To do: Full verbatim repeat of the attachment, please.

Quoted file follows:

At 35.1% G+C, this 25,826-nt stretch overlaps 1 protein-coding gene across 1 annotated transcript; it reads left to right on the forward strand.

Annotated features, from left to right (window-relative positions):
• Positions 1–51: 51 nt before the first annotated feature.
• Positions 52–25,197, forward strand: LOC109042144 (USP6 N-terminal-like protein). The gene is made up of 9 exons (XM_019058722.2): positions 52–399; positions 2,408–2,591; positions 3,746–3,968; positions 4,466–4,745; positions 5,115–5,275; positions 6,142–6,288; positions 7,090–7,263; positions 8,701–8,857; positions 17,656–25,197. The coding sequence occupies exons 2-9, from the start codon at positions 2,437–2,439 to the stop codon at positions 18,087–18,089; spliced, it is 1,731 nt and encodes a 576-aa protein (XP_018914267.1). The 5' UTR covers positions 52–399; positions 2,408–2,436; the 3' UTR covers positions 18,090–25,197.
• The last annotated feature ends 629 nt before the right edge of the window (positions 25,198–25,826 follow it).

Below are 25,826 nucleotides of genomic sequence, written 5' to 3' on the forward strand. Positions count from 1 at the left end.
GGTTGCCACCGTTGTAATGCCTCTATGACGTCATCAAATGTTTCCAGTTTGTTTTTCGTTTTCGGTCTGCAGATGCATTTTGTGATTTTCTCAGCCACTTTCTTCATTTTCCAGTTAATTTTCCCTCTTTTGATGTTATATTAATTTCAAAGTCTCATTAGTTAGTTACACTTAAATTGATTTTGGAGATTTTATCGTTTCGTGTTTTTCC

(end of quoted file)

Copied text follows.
At 35.1% G+C, this 25,826-nt stretch overlaps 1 protein-coding gene across 1 annotated transcript; it reads left to right on the forward strand.

Annotated features, from left to right (window-relative positions):
• Positions 1–51: 51 nt before the first annotated feature.
• Positions 52–25,197, forward strand: LOC109042144 (USP6 N-terminal-like protein). The gene is made up of 9 exons (XM_019058722.2): positions 52–399; positions 2,408–2,591; positions 3,746–3,968; positions 4,466–4,745; positions 5,115–5,275; positions 6,142–6,288; positions 7,090–7,263; positions 8,701–8,857; positions 17,656–25,197. The coding sequence occupies exons 2-9, from the start codon at positions 2,437–2,439 to the stop codon at positions 18,087–18,089; spliced, it is 1,731 nt and encodes a 576-aa protein (XP_018914267.1). The 5' UTR covers positions 52–399; positions 2,408–2,436; the 3' UTR covers positions 18,090–25,197.
• The last annotated feature ends 629 nt before the right edge of the window (positions 25,198–25,826 follow it).

Below are 25,826 nucleotides of genomic sequence, written 5' to 3' on the forward strand. Positions count from 1 at the left end.
GGTTGCCACCGTTGTAATGCCTCTATGACGTCATCAAATGTTTCCAGTTTGTTTTTCGTTTTCGGTCTGCAGATGCATTTTGTGATTTTCTCAGCCACTTTCTTCATTTTCCAGTTAATTTTCCCTCTTTTGATGTTATATTAATTTCAAAGTCTCATTAGTTAGTTACACTTAAATTGATTTTGGAGATTTTATCGTTTCGTGTTTTTCC